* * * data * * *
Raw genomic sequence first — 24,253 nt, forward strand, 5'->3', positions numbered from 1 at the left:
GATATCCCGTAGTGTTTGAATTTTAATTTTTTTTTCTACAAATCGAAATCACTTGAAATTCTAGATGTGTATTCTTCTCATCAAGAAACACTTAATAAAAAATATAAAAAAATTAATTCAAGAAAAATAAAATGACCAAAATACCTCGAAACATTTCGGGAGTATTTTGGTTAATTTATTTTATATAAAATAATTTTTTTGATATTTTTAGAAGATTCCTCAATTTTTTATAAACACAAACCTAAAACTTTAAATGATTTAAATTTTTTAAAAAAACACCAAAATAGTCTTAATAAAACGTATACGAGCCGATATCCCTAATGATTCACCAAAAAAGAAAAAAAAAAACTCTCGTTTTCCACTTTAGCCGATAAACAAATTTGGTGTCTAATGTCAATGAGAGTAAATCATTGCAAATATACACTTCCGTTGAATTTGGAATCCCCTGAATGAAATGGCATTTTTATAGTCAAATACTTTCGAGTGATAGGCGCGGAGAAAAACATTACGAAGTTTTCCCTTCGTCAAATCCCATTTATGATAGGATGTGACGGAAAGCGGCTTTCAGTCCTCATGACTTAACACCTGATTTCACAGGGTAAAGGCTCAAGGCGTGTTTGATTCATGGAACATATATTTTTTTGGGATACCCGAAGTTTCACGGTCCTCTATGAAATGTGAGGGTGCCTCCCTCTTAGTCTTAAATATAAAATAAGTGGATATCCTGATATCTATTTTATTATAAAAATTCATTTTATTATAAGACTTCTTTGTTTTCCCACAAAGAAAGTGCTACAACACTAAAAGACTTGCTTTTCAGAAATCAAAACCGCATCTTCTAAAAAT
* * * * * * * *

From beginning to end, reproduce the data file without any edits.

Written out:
Raw genomic sequence first — 24,253 nt, forward strand, 5'->3', positions numbered from 1 at the left:
GATATCCCGTAGTGTTTGAATTTTAATTTTTTTTTCTACAAATCGAAATCACTTGAAATTCTAGATGTGTATTCTTCTCATCAAGAAACACTTAATAAAAAATATAAAAAAATTAATTCAAGAAAAATAAAATGACCAAAATACCTCGAAACATTTCGGGAGTATTTTGGTTAATTTATTTTATATAAAATAATTTTTTTGATATTTTTAGAAGATTCCTCAATTTTTTATAAACACAAACCTAAAACTTTAAATGATTTAAATTTTTTAAAAAAACACCAAAATAGTCTTAATAAAACGTATACGAGCCGATATCCCTAATGATTCACCAAAAAAGAAAAAAAAAAACTCTCGTTTTCCACTTTAGCCGATAAACAAATTTGGTGTCTAATGTCAATGAGAGTAAATCATTGCAAATATACACTTCCGTTGAATTTGGAATCCCCTGAATGAAATGGCATTTTTATAGTCAAATACTTTCGAGTGATAGGCGCGGAGAAAAACATTACGAAGTTTTCCCTTCGTCAAATCCCATTTATGATAGGATGTGACGGAAAGCGGCTTTCAGTCCTCATGACTTAACACCTGATTTCACAGGGTAAAGGCTCAAGGCGTGTTTGATTCATGGAACATATATTTTTTTGGGATACCCGAAGTTTCACGGTCCTCTATGAAATGTGAGGGTGCCTCCCTCTTAGTCTTAAATATAAAATAAGTGGATATCCTGATATCTATTTTATTATAAAAATTCATTTTATTATAAGACTTCTTTGTTTTCCCACAAAGAAAGTGCTACAACACTAAAAGACTTGCTTTTCAGAAATCAAAACCGCATCTTCTAAAAAT